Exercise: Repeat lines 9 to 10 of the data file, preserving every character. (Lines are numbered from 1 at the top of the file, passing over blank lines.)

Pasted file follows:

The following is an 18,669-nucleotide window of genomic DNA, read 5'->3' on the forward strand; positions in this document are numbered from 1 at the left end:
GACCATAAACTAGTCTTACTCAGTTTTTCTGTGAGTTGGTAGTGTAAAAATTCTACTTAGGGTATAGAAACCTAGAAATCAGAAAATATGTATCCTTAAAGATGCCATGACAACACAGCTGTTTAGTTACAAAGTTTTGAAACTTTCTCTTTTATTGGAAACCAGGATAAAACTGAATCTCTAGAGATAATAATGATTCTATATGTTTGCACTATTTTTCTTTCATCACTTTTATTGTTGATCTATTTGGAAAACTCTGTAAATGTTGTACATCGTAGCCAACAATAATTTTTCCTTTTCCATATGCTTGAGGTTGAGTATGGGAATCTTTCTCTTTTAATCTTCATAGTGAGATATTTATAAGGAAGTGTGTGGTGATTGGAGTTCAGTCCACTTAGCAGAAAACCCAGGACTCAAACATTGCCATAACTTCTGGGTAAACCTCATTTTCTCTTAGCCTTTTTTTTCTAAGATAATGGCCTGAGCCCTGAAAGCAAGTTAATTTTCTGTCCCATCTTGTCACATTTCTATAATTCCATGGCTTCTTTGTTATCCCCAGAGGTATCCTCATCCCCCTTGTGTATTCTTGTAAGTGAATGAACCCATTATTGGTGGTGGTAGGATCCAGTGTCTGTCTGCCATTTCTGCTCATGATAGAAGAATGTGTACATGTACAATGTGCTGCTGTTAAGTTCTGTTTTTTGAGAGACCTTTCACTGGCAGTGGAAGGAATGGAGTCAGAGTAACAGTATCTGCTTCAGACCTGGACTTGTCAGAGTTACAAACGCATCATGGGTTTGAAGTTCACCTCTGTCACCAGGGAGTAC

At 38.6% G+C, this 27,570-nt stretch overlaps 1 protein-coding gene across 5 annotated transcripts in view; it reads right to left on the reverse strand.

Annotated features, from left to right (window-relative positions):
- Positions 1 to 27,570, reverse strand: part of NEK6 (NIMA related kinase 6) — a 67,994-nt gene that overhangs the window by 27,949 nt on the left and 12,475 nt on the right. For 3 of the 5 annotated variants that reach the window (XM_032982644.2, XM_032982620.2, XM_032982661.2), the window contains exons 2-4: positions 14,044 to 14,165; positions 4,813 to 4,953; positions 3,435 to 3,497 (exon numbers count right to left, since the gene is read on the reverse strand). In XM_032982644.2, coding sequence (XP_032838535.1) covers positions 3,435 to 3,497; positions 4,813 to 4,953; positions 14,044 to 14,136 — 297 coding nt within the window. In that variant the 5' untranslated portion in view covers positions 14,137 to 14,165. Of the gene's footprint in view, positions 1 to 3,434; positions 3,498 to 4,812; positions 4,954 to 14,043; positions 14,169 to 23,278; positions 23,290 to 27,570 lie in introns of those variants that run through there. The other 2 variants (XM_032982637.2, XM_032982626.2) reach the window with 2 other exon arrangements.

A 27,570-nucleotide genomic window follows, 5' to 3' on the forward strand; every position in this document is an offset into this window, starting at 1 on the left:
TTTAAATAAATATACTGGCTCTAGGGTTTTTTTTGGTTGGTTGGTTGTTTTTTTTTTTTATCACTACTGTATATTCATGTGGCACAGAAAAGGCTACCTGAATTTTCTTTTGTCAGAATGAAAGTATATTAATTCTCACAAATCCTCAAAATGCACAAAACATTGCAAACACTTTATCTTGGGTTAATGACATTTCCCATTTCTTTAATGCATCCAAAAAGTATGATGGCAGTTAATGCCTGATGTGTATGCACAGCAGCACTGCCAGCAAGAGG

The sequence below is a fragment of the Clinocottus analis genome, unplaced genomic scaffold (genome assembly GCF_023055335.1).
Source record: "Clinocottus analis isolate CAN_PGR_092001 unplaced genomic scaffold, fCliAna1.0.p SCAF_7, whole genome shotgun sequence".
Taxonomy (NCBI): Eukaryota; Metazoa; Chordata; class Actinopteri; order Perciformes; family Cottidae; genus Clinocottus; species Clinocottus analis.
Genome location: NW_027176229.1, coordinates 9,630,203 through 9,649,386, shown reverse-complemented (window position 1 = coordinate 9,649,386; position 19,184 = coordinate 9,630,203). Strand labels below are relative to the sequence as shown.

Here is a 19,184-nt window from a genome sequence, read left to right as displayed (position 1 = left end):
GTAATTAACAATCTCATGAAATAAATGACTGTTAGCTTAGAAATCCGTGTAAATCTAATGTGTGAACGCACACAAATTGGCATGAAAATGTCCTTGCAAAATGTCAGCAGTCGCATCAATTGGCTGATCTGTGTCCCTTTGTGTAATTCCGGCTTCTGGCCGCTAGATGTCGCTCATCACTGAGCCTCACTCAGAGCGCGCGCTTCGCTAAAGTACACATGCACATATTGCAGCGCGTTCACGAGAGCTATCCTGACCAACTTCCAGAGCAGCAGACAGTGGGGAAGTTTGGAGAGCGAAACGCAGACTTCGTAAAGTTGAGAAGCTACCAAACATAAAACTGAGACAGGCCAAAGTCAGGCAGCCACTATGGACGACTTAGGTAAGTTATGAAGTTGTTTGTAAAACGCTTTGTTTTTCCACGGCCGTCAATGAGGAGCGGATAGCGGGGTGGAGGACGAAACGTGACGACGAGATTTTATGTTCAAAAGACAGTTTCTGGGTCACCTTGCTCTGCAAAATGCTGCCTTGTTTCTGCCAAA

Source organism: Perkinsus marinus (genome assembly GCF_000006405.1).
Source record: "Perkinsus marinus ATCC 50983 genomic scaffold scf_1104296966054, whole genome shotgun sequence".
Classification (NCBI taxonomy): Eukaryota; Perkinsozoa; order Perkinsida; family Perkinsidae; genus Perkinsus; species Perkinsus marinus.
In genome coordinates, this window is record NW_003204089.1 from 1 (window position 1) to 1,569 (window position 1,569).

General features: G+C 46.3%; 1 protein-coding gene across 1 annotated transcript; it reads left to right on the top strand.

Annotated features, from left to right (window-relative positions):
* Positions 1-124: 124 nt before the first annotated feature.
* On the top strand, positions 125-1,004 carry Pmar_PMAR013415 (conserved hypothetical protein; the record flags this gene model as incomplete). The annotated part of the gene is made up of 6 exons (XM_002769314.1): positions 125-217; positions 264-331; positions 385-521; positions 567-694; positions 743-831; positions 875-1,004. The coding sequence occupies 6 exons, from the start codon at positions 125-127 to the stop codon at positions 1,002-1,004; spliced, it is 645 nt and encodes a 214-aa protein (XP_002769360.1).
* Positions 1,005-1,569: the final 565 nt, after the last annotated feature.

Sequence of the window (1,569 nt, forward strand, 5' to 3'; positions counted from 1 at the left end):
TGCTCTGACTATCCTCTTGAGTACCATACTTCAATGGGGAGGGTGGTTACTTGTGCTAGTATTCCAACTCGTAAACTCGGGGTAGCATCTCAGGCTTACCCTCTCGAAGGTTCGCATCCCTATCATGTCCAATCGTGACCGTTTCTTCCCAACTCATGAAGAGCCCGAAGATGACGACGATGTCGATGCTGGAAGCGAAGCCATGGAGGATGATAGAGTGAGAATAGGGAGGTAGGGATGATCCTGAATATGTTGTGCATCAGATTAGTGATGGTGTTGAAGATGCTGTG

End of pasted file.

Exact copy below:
Source record: "Clinocottus analis isolate CAN_PGR_092001 unplaced genomic scaffold, fCliAna1.0.p SCAF_7, whole genome shotgun sequence".
Taxonomy (NCBI): Eukaryota; Metazoa; Chordata; class Actinopteri; order Perciformes; family Cottidae; genus Clinocottus; species Clinocottus analis.